(This free book was sent to me by the publisher.)
Hi friends! I would like to start off by saying that I missed you guys so much that I made myself push through my current read just so I could update y’all with a new recommendation and catch up to all the exciting new things you have to share with me. I didn’t do anything super fun or crazy over the weekend so make sure to share your adventures and I can live vicariously through you.
In her critically acclaimed first book, Johnny’s Girl, Kim Rich presented the story of her unconventional childhood as the daughter of an Alaskan mobster and a troubled showgirl. This new memoir picks up where Johnny’s Girl left off, retelling the story of the author’s nearly lifelong pursuit to live what she thought to be “a normal life.”
Rich tugs at your heartstrings as you follow her journey toward normalcy, from her teen years, freshly orphaned, through her high school years spent couch-surfing at local families’ homes, then through her itinerant college years, a failed first marriage, and a rising career as a journalist. Through frank and down-to-earth storytelling, Rich also tells of her grandfather’s kidnapping, a frightening health crisis, and a six-year attempt to have children.
In A Normal Life, Rich recounts her vivid story of being an ordinary girl faced with extraordinary circumstances-at seemingly every turn in life-with grace, humility, and wit.
Now, I have never read Johnny’s Girl, and perhaps I would have had enjoyed A Normal Life much more if I had, but as it was, I gave this book 2.5 stars . Here’s why:
Most memoirs don’t have pictures, but this one did and that was honestly one of my favorite parts of reading it. I found myself looking forward, searching for the next picture, and reading to understand the context when I got there. It made the story much more real for me. After all, seeing is believing.
There were also some very humorous anecdotes. Kim Rich has a great sense of humor and even throughout some of her more trying points, when illness and death were stressing her and weighing her down, she would put in a comment or story that would make me laugh. (Now I don’t know if the added comments were actually said/thought in the heat of the moment, or if they were added in editing, but they did make the read a little bit better).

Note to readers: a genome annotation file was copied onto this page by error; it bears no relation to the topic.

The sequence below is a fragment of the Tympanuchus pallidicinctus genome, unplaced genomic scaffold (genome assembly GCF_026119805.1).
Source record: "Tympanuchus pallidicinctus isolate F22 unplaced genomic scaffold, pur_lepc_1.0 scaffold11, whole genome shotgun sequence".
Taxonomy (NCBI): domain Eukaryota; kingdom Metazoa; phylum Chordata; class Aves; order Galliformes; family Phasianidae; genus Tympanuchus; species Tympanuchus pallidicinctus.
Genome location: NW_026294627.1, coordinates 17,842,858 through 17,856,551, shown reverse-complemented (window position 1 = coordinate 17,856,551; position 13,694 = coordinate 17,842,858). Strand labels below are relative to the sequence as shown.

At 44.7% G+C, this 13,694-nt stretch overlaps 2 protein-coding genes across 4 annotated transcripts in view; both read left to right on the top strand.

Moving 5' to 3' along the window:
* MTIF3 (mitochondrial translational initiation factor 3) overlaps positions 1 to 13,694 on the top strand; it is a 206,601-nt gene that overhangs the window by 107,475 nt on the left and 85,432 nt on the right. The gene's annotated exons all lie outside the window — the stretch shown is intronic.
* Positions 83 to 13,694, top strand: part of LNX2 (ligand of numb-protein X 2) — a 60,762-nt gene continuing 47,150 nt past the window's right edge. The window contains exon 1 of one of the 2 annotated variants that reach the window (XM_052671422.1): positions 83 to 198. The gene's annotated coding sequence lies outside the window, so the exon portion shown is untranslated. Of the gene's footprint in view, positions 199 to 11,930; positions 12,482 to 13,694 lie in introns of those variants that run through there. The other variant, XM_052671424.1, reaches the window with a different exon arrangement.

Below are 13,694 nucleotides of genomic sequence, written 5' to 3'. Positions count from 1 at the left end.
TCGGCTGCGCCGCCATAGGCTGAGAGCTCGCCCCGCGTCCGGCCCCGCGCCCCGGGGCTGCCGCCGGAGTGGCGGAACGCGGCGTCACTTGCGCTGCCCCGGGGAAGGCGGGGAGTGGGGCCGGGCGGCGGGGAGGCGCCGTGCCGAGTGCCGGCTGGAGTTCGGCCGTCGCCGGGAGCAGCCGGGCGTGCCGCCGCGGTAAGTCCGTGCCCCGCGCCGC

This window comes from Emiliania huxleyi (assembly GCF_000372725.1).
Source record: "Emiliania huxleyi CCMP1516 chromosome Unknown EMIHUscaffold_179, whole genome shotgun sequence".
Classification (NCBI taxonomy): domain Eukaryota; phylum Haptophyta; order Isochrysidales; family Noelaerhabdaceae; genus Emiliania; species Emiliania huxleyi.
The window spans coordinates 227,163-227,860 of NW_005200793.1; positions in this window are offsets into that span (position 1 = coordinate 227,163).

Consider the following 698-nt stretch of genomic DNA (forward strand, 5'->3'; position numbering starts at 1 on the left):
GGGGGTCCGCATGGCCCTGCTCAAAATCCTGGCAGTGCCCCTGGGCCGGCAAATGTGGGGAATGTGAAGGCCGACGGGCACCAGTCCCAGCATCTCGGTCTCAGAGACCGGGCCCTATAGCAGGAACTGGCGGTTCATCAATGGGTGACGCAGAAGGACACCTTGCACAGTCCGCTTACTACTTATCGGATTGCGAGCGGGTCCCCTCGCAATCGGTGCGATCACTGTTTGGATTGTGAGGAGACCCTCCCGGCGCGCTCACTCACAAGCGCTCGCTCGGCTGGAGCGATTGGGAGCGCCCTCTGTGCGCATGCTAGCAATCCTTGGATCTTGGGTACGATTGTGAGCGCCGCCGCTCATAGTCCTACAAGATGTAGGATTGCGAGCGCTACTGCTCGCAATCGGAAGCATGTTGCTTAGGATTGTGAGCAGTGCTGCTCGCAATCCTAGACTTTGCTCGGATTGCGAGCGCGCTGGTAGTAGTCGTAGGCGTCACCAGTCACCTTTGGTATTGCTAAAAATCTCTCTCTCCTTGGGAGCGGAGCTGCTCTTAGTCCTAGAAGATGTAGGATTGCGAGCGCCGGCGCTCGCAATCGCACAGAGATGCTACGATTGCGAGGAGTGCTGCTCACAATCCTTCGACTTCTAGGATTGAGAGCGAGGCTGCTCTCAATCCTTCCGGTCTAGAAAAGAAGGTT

My other favorite thing about this memoir was Rich’s honesty about her struggle with infertility and breast cancer. She was very real about what both struggles are like. Particularly in the case of breast cancer, she brought up some points that I had not really thought about before. What is the value of a women’s breasts? Is a mastectomy worth it if it means the cancer won’t ever come back, even if chemotherapy will do the trick? These are questions I would not have thought about, unless I was diagnosed suddenly, but these questions are deep. They’re important. And most of all, Rich provides us with her honest thoughts and answers to these questions.
However, there were quite a few bits of A Normal Life: A Memoir that I just didn’t quite care for. The whole thing had the feel of an old grandpa trying to get his grandkids to sit still and listen to a story about his youth. There were parts that felt so unnecessary and pointless to include, details that served no purpose other than pages on a book. Rich is/was a journalist and that is evident in the way that her story flows, much like a history textbook, in which details and events tell the story, but don’t allow for emotional investment. Rich whines about critics saying she wasn’t emotional enough in Johnny’s Girl, but I understand their criticism; by not allowing herself to get emotionally invested in the material, she also prevents her readers from doing so. And if I am not emotionally invested in the characters, I see no reason to keep reading.
One of the most annoying quirks of Rich’s writing were her reiterations. If she wrote about a detail that would be important to a story, there were time when she would reiterate it multiple times. Like, over and over. With. Periods. Between. Words. My thoughts while reading, “WE GET IT”. I understand that if a reader misses a detail, it sometimes makes the anecdote less effective, but it also is unnecessary to punctuate every word in trying to make a point, or repeat the point three times. It made me feel once again like my grandfather trying to tell me a story I didn’t want to listen to: giving me details over and over in an attempt to invest me in the story.
Yes, there were parts that made me feel deeply for Kim, there were parts that made me laugh, and parts that made me (almost) cry. But for the most part, I felt unattached and uninterested. I really hope my next read is more interesting, and a little less dry and unemotional.
What have you guys been reading recently? Has anyone else had the same problem, of feeling uninvested (and losing focus as a result)? Comment and let me know! I would love to feel better about myself.
Until then, friends! Talk to you soon!